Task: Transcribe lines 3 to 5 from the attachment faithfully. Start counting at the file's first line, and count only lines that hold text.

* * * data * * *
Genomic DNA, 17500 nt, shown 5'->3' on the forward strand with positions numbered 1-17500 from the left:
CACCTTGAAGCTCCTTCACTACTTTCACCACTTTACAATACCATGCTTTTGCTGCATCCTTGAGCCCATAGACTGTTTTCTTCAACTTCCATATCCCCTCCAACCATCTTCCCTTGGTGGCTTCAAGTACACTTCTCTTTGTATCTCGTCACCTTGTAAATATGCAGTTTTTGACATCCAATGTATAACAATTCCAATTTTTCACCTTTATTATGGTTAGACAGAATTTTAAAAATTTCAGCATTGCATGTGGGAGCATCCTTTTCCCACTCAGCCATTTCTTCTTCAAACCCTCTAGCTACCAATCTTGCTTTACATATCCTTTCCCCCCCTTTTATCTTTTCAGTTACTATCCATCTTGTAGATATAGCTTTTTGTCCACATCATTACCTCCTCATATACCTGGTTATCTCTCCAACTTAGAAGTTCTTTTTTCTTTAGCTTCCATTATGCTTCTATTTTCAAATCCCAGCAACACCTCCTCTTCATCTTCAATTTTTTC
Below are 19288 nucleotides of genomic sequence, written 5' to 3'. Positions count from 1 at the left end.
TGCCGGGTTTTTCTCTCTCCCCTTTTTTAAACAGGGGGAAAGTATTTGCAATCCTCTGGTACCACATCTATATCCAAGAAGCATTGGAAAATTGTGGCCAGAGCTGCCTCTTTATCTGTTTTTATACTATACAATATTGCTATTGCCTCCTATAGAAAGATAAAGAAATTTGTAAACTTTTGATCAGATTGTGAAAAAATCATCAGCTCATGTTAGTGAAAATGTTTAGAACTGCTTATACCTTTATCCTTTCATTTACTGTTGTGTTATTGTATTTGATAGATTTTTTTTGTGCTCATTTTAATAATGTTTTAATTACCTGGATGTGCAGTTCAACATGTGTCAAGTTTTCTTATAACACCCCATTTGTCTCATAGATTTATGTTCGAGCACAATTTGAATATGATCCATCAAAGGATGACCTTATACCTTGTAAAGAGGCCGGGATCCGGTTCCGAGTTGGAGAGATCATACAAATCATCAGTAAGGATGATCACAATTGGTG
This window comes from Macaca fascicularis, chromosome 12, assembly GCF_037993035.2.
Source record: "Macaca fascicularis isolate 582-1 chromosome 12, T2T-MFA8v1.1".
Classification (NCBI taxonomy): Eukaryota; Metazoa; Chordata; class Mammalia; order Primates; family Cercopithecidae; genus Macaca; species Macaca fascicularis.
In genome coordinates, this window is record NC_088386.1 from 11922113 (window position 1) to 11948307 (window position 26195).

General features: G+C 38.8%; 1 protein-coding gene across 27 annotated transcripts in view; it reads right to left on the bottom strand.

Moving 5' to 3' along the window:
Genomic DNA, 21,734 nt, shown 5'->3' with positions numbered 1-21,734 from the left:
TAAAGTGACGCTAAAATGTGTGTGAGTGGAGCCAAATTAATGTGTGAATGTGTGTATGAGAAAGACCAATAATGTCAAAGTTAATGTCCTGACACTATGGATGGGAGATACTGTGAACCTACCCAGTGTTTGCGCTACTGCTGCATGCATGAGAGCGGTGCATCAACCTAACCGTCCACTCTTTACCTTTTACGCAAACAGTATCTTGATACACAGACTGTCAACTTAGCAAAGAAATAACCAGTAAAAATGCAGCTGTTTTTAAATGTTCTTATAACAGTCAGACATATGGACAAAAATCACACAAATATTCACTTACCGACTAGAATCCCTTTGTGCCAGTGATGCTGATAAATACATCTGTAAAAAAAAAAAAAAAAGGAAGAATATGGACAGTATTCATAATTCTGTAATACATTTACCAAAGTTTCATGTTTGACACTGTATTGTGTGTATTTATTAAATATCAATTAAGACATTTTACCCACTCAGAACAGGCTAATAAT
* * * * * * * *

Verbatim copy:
Below are 19288 nucleotides of genomic sequence, written 5' to 3'. Positions count from 1 at the left end.
TGCCGGGTTTTTCTCTCTCCCCTTTTTTAAACAGGGGGAAAGTATTTGCAATCCTCTGGTACCACATCTATATCCAAGAAGCATTGGAAAATTGTGGCCAGAGCTGCCTCTTTATCTGTTTTTATACTATACAATATTGCTATTGCCTCCTATAGAAAGATAAAGAAATTTGTAAACTTTTGATCAGATTGTGAAAAAATCATCAGCTCATGTTAGTGAAAATGTTTAGAACTGCTTATACCTTTATCCTTTCATTTACTGTTGTGTTATTGTATTTGATAGATTTTTTTTGTGCTCATTTTAATAATGTTTTAATTACCTGGATGTGCAGTTCAACATGTGTCAAGTTTTCTTATAACACCCCATTTGTCTCATAGATTTATGTTCGAGCACAATTTGAATATGATCCATCAAAGGATGACCTTATACCTTGTAAAGAGGCCGGGATCCGGTTCCGAGTTGGAGAGATCATACAAATCATCAGTAAGGATGATCACAATTGGTG
This window comes from Macaca fascicularis, chromosome 12, assembly GCF_037993035.2.